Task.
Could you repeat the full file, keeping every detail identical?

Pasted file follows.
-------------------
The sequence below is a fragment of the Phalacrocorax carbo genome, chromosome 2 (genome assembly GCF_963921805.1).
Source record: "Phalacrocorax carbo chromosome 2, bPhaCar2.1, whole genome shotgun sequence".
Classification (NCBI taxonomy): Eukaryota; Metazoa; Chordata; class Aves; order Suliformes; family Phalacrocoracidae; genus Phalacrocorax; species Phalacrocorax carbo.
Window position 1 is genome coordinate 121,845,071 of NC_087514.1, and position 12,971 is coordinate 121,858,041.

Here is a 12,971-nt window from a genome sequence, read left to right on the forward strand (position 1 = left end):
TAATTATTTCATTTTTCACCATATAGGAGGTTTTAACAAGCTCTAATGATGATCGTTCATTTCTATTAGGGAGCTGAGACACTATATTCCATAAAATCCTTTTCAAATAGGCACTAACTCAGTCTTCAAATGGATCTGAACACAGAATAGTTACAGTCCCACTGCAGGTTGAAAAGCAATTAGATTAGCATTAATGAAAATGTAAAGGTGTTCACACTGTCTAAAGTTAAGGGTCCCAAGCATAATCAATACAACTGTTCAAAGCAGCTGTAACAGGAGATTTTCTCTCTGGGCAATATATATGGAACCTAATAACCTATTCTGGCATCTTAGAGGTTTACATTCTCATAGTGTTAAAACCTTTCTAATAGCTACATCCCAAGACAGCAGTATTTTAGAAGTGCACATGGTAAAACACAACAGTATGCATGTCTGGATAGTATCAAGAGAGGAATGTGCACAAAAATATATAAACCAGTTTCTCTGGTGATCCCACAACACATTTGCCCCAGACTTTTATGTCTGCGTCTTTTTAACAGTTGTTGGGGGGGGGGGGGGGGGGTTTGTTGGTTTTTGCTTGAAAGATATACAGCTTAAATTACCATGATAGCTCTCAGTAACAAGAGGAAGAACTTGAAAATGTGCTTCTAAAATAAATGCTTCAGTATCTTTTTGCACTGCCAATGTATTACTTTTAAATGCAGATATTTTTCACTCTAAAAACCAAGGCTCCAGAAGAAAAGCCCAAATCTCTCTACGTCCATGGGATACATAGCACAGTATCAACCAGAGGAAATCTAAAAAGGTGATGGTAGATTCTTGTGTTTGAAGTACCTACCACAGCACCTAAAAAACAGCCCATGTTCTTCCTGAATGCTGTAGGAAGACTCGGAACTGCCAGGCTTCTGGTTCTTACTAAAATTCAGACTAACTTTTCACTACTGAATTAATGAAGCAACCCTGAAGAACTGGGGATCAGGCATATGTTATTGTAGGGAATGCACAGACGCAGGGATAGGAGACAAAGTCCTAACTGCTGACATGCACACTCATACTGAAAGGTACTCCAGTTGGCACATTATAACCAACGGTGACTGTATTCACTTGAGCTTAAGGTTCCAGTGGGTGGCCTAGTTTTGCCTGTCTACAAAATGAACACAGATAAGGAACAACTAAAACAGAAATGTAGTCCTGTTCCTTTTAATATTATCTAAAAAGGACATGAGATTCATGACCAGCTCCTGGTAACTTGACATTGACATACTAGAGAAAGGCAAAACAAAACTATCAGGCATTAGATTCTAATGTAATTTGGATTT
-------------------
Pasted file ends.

The sequence below is a fragment of the Phalacrocorax carbo genome, chromosome 2 (genome assembly GCF_963921805.1).
Source record: "Phalacrocorax carbo chromosome 2, bPhaCar2.1, whole genome shotgun sequence".
Classification (NCBI taxonomy): Eukaryota; Metazoa; Chordata; class Aves; order Suliformes; family Phalacrocoracidae; genus Phalacrocorax; species Phalacrocorax carbo.
Window position 1 is genome coordinate 121,845,071 of NC_087514.1, and position 12,971 is coordinate 121,858,041.

Here is a 12,971-nt window from a genome sequence, read left to right on the forward strand (position 1 = left end):
TAATTATTTCATTTTTCACCATATAGGAGGTTTTAACAAGCTCTAATGATGATCGTTCATTTCTATTAGGGAGCTGAGACACTATATTCCATAAAATCCTTTTCAAATAGGCACTAACTCAGTCTTCAAATGGATCTGAACACAGAATAGTTACAGTCCCACTGCAGGTTGAAAAGCAATTAGATTAGCATTAATGAAAATGTAAAGGTGTTCACACTGTCTAAAGTTAAGGGTCCCAAGCATAATCAATACAACTGTTCAAAGCAGCTGTAACAGGAGATTTTCTCTCTGGGCAATATATATGGAACCTAATAACCTATTCTGGCATCTTAGAGGTTTACATTCTCATAGTGTTAAAACCTTTCTAATAGCTACATCCCAAGACAGCAGTATTTTAGAAGTGCACATGGTAAAACACAACAGTATGCATGTCTGGATAGTATCAAGAGAGGAATGTGCACAAAAATATATAAACCAGTTTCTCTGGTGATCCCACAACACATTTGCCCCAGACTTTTATGTCTGCGTCTTTTTAACAGTTGTTGGGGGGGGGGGGGGGGGGTTTGTTGGTTTTTGCTTGAAAGATATACAGCTTAAATTACCATGATAGCTCTCAGTAACAAGAGGAAGAACTTGAAAATGTGCTTCTAAAATAAATGCTTCAGTATCTTTTTGCACTGCCAATGTATTACTTTTAAATGCAGATATTTTTCACTCTAAAAACCAAGGCTCCAGAAGAAAAGCCCAAATCTCTCTACGTCCATGGGATACATAGCACAGTATCAACCAGAGGAAATCTAAAAAGGTGATGGTAGATTCTTGTGTTTGAAGTACCTACCACAGCACCTAAAAAACAGCCCATGTTCTTCCTGAATGCTGTAGGAAGACTCGGAACTGCCAGGCTTCTGGTTCTTACTAAAATTCAGACTAACTTTTCACTACTGAATTAATGAAGCAACCCTGAAGAACTGGGGATCAGGCATATGTTATTGTAGGGAATGCACAGACGCAGGGATAGGAGACAAAGTCCTAACTGCTGACATGCACACTCATACTGAAAGGTACTCCAGTTGGCACATTATAACCAACGGTGACTGTATTCACTTGAGCTTAAGGTTCCAGTGGGTGGCCTAGTTTTGCCTGTCTACAAAATGAACACAGATAAGGAACAACTAAAACAGAAATGTAGTCCTGTTCCTTTTAATATTATCTAAAAAGGACATGAGATTCATGACCAGCTCCTGGTAACTTGACATTGACATACTAGAGAAAGGCAAAACAAAACTATCAGGCATTAGATTCTAATGTAATTTGGATTT